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Formula 1 Australian GP

Ferrari: Sainz Australian GP penalty review had sufficient new evidence

Ferrari still feels enough new evidence was presented to reverse Carlos Sainz’s Australian Grand Prix penalty, but will work with the FIA to further improve the policing of Formula 1.

Carlos Sainz, Ferrari

The FIA has dismissed the Scuderia petitioning Sainz’s five-second penalty that was awarded in Melbourne for the Spaniard hitting Fernando Alonso at the final standing restart.

With the round heavily disrupted and ultimately finishing with a procession behind the safety car, the reprimand dropped Sainz from fourth at the flag down to a point-less 12th.

Ferrari launched its right of review request on the grounds that the decision was made in-race, rather than allowing the driver to present their defence to the stewards.

It cited a Force India case from 2014 as a precedent for being able to offer a driver witness statement and new telemetry data to get such a punishment overturned.

Sainz’s late braking point ahead of the Turn 1 collision was provided to the FIA, in addition to the driver arguing too cool tyre temperatures from a slow formation lap and low sun impairing visibility had contributed to the crash.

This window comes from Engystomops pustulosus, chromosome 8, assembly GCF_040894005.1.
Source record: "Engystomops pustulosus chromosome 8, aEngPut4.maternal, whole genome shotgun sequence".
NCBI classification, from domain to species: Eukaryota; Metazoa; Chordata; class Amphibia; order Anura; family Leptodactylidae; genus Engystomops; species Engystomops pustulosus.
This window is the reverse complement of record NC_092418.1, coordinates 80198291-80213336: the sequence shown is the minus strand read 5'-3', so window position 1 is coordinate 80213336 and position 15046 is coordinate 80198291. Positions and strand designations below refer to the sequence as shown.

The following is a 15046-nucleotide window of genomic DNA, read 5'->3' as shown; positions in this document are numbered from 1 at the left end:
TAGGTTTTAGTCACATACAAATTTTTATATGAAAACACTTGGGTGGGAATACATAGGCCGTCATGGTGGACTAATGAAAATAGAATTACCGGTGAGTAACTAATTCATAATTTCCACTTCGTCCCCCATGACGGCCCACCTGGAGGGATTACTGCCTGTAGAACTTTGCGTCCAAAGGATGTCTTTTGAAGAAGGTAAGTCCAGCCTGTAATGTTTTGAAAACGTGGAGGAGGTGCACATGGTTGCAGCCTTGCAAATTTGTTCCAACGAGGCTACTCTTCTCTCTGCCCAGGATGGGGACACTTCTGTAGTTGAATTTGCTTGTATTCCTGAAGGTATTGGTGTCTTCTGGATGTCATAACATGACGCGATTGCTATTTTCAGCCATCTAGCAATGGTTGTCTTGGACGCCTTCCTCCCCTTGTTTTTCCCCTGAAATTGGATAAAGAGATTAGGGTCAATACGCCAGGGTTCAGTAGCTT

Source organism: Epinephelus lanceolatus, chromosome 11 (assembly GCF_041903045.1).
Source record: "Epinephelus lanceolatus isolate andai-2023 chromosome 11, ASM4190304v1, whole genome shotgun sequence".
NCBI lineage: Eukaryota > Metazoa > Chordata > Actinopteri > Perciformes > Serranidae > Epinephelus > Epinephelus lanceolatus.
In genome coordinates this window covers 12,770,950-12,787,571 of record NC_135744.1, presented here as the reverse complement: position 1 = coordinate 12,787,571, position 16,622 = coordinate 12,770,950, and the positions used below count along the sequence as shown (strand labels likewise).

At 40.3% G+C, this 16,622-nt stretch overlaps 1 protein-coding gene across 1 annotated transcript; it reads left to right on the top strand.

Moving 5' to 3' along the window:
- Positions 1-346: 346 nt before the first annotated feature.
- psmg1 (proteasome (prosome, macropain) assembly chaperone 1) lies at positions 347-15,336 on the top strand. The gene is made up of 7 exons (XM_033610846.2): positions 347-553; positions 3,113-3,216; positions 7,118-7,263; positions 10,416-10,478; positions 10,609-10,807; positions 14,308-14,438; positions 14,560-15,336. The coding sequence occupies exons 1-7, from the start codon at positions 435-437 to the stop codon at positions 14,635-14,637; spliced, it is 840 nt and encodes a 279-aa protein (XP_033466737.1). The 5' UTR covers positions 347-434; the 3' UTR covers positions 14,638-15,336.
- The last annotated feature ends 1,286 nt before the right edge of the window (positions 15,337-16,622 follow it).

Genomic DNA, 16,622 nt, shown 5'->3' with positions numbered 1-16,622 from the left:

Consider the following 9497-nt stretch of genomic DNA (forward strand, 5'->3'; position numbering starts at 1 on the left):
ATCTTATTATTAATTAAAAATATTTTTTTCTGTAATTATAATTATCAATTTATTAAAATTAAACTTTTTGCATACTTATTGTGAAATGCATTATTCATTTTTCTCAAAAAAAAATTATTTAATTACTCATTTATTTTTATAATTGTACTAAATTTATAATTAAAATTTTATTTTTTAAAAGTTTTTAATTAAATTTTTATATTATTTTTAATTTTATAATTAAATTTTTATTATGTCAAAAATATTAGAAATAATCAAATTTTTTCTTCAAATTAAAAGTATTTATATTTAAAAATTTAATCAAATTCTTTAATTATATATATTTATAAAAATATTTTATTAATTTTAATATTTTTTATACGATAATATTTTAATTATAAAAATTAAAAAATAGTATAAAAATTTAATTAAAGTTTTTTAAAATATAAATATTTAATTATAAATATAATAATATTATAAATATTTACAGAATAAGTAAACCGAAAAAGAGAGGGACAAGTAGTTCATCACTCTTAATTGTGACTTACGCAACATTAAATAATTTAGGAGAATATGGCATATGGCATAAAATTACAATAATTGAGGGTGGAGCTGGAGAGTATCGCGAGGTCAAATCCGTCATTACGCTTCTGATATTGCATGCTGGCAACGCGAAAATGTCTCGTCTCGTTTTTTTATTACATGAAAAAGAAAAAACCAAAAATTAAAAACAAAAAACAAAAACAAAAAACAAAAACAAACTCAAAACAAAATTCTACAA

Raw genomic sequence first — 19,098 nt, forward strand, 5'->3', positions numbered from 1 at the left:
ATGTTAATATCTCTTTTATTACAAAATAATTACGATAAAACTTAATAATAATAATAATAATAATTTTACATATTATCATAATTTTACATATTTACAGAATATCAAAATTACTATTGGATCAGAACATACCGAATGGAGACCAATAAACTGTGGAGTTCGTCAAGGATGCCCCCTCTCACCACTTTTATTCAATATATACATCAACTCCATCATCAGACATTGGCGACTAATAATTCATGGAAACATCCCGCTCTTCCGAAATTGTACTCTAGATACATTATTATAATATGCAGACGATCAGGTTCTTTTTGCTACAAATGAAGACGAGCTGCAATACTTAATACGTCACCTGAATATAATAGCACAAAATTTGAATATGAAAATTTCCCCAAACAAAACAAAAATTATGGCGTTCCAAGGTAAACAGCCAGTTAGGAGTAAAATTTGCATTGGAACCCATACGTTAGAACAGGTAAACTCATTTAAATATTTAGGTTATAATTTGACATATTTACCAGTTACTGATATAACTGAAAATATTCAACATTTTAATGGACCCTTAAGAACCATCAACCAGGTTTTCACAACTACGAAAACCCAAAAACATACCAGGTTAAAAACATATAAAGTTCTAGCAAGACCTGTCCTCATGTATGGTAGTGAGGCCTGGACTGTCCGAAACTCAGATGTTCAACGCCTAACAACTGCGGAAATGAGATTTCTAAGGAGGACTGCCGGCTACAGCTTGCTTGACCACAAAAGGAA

But the FIA threw the case out on the grounds this did not meet the required “significant and relevant new information which was unavailable to the parties seeking the review at the time of the decision concerned”, while also arguing all drivers were faced with the same conditions as Sainz.

Carlos Sainz, Ferrari SF-23

Carlos Sainz, Ferrari SF-23

Photo by: Glenn Dunbar / Motorsport Images

Ferrari has issued a statement in response, saying that it was satisfied it had provided enough new information but it was “respectful” of the FIA process and outcome.

The team bulletin read: "We acknowledge the FIA decision not to grant us a right of review in relation to the penalty imposed on Carlos Sainz at the 2023 Australian Grand Prix.

"We are naturally disappointed and felt that we had provided sufficient new elements for the FIA to re-examine the decision especially in the context of the particular conditions and multiple incidents that occurred during the final restart.

"We are however respectful of the process and of the FIA decision."

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Ferrari, who reached a private settlement with the governing body in early 2020 after its engine fuel-flow system was investigated, added: "We are now looking froward to entering broader discussions with the FIA, F1, and all the teams, with the aims of further improving the policing of our sport, in order to ensure the highest level of fairness and consistency that our sport deserves."

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